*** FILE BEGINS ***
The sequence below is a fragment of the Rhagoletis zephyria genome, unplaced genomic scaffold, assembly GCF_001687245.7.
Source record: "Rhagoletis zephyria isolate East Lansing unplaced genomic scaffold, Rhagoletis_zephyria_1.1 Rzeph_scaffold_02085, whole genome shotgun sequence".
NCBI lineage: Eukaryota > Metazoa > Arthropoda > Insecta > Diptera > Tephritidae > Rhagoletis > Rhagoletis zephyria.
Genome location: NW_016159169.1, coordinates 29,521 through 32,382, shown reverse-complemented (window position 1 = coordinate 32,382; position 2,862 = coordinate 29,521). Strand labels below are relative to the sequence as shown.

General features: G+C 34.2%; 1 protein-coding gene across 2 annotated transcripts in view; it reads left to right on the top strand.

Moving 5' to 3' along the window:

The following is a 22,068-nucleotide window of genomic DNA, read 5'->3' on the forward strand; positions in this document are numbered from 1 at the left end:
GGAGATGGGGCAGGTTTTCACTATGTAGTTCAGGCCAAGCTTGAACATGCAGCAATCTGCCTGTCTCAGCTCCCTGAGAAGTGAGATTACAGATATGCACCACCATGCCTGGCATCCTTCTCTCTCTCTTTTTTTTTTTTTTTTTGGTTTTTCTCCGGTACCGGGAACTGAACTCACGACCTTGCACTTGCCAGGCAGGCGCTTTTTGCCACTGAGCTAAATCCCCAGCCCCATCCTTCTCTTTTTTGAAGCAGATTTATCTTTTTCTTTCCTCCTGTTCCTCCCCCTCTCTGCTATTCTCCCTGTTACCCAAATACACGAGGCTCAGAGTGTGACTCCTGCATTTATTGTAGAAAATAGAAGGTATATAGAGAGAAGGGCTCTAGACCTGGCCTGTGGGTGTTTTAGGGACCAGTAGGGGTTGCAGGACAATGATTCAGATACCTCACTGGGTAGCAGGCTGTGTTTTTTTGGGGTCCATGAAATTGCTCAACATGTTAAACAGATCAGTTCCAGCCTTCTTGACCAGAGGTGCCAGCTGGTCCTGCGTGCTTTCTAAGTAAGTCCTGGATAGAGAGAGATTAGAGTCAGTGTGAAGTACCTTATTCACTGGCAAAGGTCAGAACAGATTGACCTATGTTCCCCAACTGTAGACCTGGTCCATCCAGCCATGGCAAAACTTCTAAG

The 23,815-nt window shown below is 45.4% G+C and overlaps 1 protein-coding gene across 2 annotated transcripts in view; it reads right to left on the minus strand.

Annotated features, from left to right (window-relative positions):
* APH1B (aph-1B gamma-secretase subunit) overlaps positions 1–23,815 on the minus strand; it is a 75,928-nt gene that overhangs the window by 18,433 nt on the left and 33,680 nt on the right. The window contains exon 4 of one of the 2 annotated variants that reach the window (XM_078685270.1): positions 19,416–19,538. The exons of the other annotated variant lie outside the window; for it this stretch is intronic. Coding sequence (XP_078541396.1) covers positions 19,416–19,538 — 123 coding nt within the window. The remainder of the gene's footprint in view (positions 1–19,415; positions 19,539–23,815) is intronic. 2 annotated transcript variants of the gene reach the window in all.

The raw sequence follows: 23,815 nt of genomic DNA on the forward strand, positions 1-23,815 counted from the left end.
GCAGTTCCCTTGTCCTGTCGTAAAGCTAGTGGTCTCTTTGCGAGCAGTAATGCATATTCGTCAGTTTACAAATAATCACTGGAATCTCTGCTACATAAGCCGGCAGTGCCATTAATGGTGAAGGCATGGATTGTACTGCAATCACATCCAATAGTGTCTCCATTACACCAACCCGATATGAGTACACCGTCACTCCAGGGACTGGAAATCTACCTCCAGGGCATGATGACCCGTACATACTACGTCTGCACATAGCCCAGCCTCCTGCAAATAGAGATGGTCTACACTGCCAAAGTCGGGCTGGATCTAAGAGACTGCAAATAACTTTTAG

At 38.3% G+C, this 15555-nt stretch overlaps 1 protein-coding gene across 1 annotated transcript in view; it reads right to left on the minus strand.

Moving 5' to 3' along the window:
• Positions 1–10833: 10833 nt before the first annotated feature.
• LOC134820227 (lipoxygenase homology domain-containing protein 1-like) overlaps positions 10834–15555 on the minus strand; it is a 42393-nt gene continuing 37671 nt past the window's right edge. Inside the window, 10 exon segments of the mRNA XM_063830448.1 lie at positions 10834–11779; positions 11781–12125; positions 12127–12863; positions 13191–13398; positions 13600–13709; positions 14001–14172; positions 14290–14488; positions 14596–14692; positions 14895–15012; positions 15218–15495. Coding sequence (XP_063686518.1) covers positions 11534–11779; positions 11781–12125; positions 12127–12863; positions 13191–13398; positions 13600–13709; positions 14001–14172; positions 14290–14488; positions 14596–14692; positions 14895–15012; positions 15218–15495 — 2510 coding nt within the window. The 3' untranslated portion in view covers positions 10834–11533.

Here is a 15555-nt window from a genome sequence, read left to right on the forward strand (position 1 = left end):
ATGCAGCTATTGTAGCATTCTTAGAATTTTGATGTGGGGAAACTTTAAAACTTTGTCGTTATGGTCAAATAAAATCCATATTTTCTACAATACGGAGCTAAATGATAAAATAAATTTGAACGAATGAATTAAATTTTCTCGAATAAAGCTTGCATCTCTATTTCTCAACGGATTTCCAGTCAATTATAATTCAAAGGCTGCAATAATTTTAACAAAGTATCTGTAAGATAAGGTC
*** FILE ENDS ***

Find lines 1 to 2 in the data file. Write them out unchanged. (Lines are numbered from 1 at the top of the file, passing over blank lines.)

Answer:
The sequence below is a fragment of the Rhagoletis zephyria genome, unplaced genomic scaffold, assembly GCF_001687245.7.
Source record: "Rhagoletis zephyria isolate East Lansing unplaced genomic scaffold, Rhagoletis_zephyria_1.1 Rzeph_scaffold_02085, whole genome shotgun sequence".